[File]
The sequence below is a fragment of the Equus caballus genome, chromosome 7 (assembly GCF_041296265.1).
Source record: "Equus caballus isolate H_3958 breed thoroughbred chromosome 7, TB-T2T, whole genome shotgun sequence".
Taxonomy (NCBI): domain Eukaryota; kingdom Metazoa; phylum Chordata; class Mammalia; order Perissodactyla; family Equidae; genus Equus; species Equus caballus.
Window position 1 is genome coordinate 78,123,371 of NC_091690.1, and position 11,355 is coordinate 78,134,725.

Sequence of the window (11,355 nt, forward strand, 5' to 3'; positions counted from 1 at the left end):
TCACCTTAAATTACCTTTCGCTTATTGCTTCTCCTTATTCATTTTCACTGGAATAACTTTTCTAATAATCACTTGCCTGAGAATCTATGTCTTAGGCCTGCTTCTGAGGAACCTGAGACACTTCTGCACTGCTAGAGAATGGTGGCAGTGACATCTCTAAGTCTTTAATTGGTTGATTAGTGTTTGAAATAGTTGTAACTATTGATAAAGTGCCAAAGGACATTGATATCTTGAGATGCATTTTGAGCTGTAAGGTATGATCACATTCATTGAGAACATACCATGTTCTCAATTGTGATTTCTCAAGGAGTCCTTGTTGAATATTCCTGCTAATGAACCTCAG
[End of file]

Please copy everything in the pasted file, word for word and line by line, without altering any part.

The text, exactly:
The sequence below is a fragment of the Equus caballus genome, chromosome 7 (assembly GCF_041296265.1).
Source record: "Equus caballus isolate H_3958 breed thoroughbred chromosome 7, TB-T2T, whole genome shotgun sequence".
Taxonomy (NCBI): domain Eukaryota; kingdom Metazoa; phylum Chordata; class Mammalia; order Perissodactyla; family Equidae; genus Equus; species Equus caballus.
Window position 1 is genome coordinate 78,123,371 of NC_091690.1, and position 11,355 is coordinate 78,134,725.

Sequence of the window (11,355 nt, forward strand, 5' to 3'; positions counted from 1 at the left end):
TCACCTTAAATTACCTTTCGCTTATTGCTTCTCCTTATTCATTTTCACTGGAATAACTTTTCTAATAATCACTTGCCTGAGAATCTATGTCTTAGGCCTGCTTCTGAGGAACCTGAGACACTTCTGCACTGCTAGAGAATGGTGGCAGTGACATCTCTAAGTCTTTAATTGGTTGATTAGTGTTTGAAATAGTTGTAACTATTGATAAAGTGCCAAAGGACATTGATATCTTGAGATGCATTTTGAGCTGTAAGGTATGATCACATTCATTGAGAACATACCATGTTCTCAATTGTGATTTCTCAAGGAGTCCTTGTTGAATATTCCTGCTAATGAACCTCAG